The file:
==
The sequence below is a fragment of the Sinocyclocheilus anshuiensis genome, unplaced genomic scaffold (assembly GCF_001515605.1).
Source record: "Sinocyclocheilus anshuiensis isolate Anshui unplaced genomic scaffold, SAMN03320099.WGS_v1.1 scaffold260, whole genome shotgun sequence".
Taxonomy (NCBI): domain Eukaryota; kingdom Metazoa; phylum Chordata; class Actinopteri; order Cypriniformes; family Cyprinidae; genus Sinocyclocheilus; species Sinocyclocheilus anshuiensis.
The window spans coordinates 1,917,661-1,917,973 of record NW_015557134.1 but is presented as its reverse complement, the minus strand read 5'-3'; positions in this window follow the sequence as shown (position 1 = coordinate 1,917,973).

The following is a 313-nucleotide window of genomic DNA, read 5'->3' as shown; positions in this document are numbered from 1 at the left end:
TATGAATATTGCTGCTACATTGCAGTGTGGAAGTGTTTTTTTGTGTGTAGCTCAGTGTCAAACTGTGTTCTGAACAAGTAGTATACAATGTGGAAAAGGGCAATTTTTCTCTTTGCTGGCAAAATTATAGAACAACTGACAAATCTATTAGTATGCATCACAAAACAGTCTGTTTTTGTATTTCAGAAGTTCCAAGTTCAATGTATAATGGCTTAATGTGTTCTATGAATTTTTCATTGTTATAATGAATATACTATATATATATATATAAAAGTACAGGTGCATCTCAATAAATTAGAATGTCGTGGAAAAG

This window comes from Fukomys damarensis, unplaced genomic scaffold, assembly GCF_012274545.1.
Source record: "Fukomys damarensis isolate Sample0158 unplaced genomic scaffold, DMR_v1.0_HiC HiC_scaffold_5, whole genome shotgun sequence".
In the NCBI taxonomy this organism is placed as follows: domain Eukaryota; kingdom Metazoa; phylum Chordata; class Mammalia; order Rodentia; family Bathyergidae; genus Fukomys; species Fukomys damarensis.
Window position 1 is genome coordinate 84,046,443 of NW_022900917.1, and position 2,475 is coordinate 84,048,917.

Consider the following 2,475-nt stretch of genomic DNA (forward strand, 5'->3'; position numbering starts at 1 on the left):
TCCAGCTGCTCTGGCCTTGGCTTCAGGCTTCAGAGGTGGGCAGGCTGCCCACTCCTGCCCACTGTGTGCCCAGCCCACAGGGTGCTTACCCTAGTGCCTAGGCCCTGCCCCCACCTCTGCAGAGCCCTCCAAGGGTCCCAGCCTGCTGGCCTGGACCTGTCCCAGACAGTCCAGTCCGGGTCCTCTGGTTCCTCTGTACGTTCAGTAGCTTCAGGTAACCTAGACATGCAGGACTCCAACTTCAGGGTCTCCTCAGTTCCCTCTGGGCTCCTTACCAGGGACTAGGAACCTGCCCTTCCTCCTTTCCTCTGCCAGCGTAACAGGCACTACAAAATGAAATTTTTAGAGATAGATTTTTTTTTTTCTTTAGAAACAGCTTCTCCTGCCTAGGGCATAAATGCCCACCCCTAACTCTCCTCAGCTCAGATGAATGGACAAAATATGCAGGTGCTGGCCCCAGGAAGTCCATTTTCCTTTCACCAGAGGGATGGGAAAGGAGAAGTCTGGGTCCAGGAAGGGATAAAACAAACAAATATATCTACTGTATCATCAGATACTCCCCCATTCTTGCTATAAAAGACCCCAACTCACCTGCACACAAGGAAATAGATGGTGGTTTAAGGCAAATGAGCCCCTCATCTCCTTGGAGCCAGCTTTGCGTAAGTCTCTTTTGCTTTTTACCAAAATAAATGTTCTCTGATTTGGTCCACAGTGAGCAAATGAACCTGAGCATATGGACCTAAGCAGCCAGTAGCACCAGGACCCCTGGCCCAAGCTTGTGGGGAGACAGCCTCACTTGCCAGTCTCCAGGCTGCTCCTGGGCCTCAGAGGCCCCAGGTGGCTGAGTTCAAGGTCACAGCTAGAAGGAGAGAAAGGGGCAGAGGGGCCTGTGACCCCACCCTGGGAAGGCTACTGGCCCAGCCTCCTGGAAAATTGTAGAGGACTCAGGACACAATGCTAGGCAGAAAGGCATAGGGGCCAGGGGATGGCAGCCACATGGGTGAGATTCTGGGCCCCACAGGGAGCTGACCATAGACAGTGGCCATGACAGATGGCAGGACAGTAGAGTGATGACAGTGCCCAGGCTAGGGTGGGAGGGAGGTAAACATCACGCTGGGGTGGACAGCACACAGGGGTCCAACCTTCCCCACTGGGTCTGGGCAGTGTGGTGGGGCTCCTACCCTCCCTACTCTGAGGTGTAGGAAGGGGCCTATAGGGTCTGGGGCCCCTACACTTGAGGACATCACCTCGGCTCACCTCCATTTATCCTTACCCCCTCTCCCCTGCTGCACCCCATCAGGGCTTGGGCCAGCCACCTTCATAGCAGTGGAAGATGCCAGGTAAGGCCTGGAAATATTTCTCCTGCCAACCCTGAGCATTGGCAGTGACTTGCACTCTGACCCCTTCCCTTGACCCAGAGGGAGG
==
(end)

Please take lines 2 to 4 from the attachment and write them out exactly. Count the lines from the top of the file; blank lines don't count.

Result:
Source record: "Sinocyclocheilus anshuiensis isolate Anshui unplaced genomic scaffold, SAMN03320099.WGS_v1.1 scaffold260, whole genome shotgun sequence".
Taxonomy (NCBI): domain Eukaryota; kingdom Metazoa; phylum Chordata; class Actinopteri; order Cypriniformes; family Cyprinidae; genus Sinocyclocheilus; species Sinocyclocheilus anshuiensis.
The window spans coordinates 1,917,661-1,917,973 of record NW_015557134.1 but is presented as its reverse complement, the minus strand read 5'-3'; positions in this window follow the sequence as shown (position 1 = coordinate 1,917,973).